Buying bamboo comb or continue using plastic one?While using eco-friendly products is a great way to be more climate-conscious, one also needs to adopt daily sustainable practices.
Weeks ago, as my old plastic comb started collecting dust, I planned to buy a bamboo comb priced at Rs 450. When I told my mother about it, she gasped.
As I browsed the bamboo company’s website to find the reason behind the product’s high cost, I found out that their products are imported from Vietnam. This led me to think of the carbon footprint of an imported bamboo comb.
A quick Google search assures me that locally sourcing or manufacturing is not always the best for the environment. Local production may reduce the carbon miles of transport, but there are still many things that factor in—from sourcing raw materials, selecting suppliers to the production process—when it comes to determining how environment-friendly the products are. In the context of developing countries, things get even trickier.
Research shows that the average energy needed to import shoes to a retailer in Morocco is less than the average energy required to distribute a pair of locally produced shoes in the country. Such findings from developing countries highlight the need to assess the actual total energy effects of nearby sourcing versus long-distance sourcing. The outcomes of such assessments can be the stark opposite of what appears at first glance. Importing products to a landlocked country can lead to additional challenges and costs and yield different results.
I am not sure if importers of ‘eco-friendly’ products track their product’s carbon footprint. “Usually in Nepal, trading of such products has flourished as people see demand for sustainable products. So, they import what is already in demand and supply,” shares Nitesh Sharma, founder of Dhaasoo Deals, which sells upcycled products.
But is practising sustainability as easy as buying expensive sustainable eco-products off the counter? And is that all businesses can think of?
Principally, sustainability requires considering and reacting to one’s behaviour's impact on the larger community and environment. For businesses, such behaviour is not limited to the final product but every step along the way. A sustainable business model looks at how raw materials are acquired, how production is done, how the final product is packaged, shipped, and how it is disposed of. For example, a menstrual cup minimises sanitary pad waste but it also has to be disposed of in the end. But as such cups are mostly made of medical-grade silicone, they can simply be burned to ashes and not cause significant harm to the environment.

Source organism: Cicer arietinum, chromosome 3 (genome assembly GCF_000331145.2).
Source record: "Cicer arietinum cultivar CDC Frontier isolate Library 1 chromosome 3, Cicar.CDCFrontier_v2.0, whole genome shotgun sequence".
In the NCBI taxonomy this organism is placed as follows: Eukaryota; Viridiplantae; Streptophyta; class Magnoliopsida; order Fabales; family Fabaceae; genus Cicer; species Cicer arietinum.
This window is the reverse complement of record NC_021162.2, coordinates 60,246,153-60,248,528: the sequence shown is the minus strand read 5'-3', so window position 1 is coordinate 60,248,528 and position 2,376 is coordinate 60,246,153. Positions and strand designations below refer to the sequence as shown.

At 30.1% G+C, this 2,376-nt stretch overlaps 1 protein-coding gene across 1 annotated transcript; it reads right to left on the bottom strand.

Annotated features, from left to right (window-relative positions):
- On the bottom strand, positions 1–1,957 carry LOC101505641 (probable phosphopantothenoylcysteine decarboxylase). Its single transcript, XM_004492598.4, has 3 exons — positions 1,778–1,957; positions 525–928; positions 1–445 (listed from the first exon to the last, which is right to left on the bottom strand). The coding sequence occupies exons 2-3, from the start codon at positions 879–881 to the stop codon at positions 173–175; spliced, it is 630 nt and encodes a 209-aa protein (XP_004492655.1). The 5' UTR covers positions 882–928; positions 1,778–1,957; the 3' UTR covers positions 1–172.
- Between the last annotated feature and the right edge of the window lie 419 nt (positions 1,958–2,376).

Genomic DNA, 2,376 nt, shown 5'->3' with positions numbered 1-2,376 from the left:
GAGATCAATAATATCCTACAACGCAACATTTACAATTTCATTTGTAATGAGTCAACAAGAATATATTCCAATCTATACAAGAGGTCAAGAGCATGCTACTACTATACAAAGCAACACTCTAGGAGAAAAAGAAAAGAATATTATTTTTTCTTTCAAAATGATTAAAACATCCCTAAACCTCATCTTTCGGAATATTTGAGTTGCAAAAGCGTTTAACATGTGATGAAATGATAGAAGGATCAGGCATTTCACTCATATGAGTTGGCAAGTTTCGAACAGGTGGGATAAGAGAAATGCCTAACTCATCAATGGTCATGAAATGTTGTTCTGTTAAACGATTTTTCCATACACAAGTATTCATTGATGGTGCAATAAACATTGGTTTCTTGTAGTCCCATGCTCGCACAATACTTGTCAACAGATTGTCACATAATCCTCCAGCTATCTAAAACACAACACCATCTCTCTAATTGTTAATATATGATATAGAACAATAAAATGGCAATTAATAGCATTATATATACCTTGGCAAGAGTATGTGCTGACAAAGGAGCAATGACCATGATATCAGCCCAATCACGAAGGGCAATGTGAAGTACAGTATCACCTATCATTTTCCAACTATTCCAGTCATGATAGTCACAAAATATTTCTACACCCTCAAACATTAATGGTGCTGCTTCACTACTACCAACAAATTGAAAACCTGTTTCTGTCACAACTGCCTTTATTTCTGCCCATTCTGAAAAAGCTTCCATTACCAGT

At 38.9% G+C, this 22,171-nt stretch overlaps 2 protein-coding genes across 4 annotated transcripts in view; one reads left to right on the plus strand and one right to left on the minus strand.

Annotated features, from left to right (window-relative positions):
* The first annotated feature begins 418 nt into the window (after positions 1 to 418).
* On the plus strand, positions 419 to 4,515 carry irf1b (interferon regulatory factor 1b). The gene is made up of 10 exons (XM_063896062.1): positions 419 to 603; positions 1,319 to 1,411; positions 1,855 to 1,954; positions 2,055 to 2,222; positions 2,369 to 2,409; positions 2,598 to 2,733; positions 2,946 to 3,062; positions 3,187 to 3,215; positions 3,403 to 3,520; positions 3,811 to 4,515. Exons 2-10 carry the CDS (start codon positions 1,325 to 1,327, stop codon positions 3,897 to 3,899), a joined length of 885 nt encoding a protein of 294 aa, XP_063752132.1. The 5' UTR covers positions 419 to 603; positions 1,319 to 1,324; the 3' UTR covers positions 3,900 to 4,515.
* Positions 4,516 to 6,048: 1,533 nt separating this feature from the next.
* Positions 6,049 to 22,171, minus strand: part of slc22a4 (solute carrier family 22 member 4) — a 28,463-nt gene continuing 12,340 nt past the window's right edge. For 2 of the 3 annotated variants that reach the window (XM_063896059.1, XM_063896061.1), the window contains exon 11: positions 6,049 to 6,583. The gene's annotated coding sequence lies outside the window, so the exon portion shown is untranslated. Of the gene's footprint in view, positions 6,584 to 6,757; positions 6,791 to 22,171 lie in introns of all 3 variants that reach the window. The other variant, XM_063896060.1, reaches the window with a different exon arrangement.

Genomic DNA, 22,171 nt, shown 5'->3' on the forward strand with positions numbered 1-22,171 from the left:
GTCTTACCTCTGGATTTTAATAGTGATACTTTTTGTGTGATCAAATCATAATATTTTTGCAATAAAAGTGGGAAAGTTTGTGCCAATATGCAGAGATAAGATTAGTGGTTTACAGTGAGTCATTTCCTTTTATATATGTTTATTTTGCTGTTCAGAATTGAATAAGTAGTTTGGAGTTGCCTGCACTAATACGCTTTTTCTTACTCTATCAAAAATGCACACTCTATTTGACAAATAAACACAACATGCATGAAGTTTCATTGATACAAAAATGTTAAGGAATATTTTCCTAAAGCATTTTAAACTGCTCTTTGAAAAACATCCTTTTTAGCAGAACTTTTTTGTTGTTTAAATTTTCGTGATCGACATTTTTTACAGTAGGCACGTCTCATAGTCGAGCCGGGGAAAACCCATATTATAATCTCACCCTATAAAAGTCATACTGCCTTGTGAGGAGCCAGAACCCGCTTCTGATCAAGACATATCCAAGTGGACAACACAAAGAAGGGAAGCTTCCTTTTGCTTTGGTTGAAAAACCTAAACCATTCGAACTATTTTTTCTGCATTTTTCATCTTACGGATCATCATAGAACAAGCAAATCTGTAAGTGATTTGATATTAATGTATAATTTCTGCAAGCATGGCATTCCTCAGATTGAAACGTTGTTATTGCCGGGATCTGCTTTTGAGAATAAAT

The idea of sustainability begins from the conception of the business idea itself. Of course, a business can make eco-friendly products. But there is a need to differentiate whether a product is needed or wanted. There is a great irony in selling and buying zero waste products like bamboo straws and metallic bottles without realising how a simple change in consumption habits like drinking from cups may prevent their use entirely.
Haushala Gurung Thapa, educator and founder of Haushala Creatives, says, “It is important to understand the term itself. Instead of using the word ‘sustainability’, which is a noun, I prefer, to use ‘sustaining’, which is a verb.”
The main point is not to manufacture more sustainable products but to find sustaining practices for the environment.
Some pioneers have been working to establish a closed-loop production system or cradle to cradle approach that recovers waste and turns it into new production resources. Today, if a company operates linearly without looking at its effects in a transversal way, then it is selling just a half-baked narrative. It doesn’t make sense when a company uses single-use plastic packaging but at the same time boasts about its sustainable corporate social responsibility (CSR) initiatives.
While we are talking about sustainable production, mobility is one of the priority areas. Recently there was a lot of talk about reducing electric vehicle import taxes. But upgrading to newer technologies also has problems of its own.